IBD in Clinical Practice: Diagnosis and Medical Treatment - 2018

Inflammatory Bowel Diseases in Clinical Practice: An Interactive Tutorial for Patient Management 2017
1 AMA PRA Category 1 Credit(s)
Launch Date:
May 03, 2018
Expiration Date:
The accreditation for this activity has expired.

Primary Audience:

Physicians, gastroenterologists, nurse practitioners, and physician assistants

Relevant Terms:

Inflammatory bowel diseases; Crohn's disease; Ulcerative colitis

Miguel Regueiro, MD

Miguel Regueiro, MD
Chair, Department of Gastroenterology and Hepatology
Professor, Lerner College of Medicine
Cleveland Clinic
Cleveland, OH

Miguel Regueiro, MD, is chairman of the Department of Gastroenterology and Hepatology and professor of medicine at the Lerner College of Medicine at the Cleveland Clinic.

Hans Herfarth, MD, PhD

Hans Herfarth, MD, PhD
Professor of Medicine
University of North Carolina
Chapel Hill, NC

Hans Herfarth, MD, PhD, is Professor of Medicine at the University of North Carolina. His main interest is clinical IBD studies. Dr. Herfarth is the author of more than 190 journal articles, book chapters, and reviews related to IBD. He is on the editorial board of Inflammatory Bowel Diseases and is the chairman of the Clinical Research Alliance of the Crohn’s & Colitis Foundation.
1. Describe indications for and interpretation of diagnostic testing in inflammatory bowel diseases
2. Apply principles of therapeutic management according to clinical symptoms, duration, and severity of disease

A fact sheet from the Crohn’s & Colitis Foundation describes the infliximab and adalimumab biosimilars and other recently approved therapies for IBD: http://www.crohnscolitisfoundation.org/assets/pdfs/recently-approved-treatments.pdf
Reading Resources:
  1. Flamant M, Roblin X. Inflammatory bowel disease: towards a personalized medicine. Therap Adv Gastroenterol. 2018;11:1-15. [Epub ahead of print]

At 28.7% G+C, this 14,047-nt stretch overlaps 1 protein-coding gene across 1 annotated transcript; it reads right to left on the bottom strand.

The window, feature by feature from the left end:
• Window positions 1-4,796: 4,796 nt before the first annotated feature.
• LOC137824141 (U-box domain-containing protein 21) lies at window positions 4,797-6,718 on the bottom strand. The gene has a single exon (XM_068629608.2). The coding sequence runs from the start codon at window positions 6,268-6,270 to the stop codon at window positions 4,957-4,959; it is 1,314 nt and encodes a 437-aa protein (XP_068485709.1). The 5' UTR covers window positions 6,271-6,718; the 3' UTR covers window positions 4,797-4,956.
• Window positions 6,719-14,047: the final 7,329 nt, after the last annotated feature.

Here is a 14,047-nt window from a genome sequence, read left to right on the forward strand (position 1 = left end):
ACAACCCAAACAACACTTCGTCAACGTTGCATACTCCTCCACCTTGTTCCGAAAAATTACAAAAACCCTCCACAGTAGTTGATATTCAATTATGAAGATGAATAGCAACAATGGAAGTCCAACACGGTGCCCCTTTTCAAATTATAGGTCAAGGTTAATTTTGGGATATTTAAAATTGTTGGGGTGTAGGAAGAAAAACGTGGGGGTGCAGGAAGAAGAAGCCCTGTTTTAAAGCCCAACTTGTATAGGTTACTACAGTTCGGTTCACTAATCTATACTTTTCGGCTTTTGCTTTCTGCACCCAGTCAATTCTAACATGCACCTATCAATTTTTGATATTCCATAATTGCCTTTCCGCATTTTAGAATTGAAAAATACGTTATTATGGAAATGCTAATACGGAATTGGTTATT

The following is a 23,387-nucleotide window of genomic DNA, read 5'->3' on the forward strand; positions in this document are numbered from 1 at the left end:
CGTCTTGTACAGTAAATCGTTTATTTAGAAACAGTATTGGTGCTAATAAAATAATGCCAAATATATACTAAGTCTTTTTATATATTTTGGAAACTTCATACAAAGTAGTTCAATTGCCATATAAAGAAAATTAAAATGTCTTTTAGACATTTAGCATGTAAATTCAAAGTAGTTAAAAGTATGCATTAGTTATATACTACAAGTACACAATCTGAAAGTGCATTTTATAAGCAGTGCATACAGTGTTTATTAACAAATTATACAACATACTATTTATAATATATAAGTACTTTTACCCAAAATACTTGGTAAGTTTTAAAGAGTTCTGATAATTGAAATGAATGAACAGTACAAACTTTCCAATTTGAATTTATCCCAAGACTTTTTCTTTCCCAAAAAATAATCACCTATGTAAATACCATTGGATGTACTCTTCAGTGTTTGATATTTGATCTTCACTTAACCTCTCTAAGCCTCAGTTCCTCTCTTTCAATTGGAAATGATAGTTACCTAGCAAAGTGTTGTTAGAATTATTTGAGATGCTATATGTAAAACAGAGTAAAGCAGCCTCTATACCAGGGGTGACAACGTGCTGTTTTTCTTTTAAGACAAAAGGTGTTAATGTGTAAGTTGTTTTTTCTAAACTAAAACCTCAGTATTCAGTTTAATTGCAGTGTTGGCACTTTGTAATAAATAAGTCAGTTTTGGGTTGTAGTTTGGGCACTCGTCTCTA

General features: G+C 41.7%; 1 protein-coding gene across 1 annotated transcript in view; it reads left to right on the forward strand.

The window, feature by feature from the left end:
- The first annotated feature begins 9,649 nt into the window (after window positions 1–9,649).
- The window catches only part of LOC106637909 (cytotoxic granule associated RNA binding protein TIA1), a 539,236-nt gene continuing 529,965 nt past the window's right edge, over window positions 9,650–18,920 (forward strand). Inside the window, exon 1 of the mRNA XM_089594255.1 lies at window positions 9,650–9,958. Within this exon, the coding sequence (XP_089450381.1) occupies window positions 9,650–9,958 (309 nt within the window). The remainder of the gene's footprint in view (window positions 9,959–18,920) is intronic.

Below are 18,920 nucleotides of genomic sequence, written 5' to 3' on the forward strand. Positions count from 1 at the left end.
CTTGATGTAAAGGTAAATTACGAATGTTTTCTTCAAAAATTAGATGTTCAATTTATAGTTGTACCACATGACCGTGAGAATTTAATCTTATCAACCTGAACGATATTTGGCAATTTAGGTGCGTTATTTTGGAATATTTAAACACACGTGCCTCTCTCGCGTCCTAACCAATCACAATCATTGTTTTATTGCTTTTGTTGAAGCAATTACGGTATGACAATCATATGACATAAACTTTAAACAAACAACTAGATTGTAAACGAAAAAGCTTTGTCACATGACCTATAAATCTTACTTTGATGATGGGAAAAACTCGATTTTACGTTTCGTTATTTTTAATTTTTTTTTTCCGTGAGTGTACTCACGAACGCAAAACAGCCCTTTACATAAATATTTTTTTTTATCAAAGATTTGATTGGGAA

2. Feuerstein JD, Nguyen GC, Kupfer SS, et al. American Gastroenterological Association Institute Guideline on Therapeutic Drug Monitoring in Inflammatory Bowel Disease. Gastroenterology. 2017;153(3):827-834.
  3. Feuerstein JD, Cheifetz AS. Ulcerative colitis: epidemiology, diagnosis, and management. Mayo Clin Proc. 2014;89(11):1553-1563.
  4. Jones J, Peña-Sánchez JN. Who should receive biologic therapy for IBD?: The rationale for the application of a personalized approach. Gastroenterol Clin North Am. 2014;43(3):425-440.
  5. Levesque BG, Sandborn WJ, Ruel J, Feagan BG, Sands BE, Colombel JF. Converging goals of treatment for inflammatory bowel disease, from clinical trials and practice. Gastroenterology. 2014;148(1):37-51.
  6. Mosli MH, Sandborn WJ, Kim RB, Khanna R, Al-Judaibi B, Feagan BG. Toward a personalized medicine approach to the management of inflammatory bowel disease. Am J Gastroenterol. 2014;109(7):994-1004.
Hans Herfarth, MD, PhD, has affiliations (Consultant) with Allergan, Boehringer, Celltrion, Lycera, Merck, Pfizer, Samsung, Seres.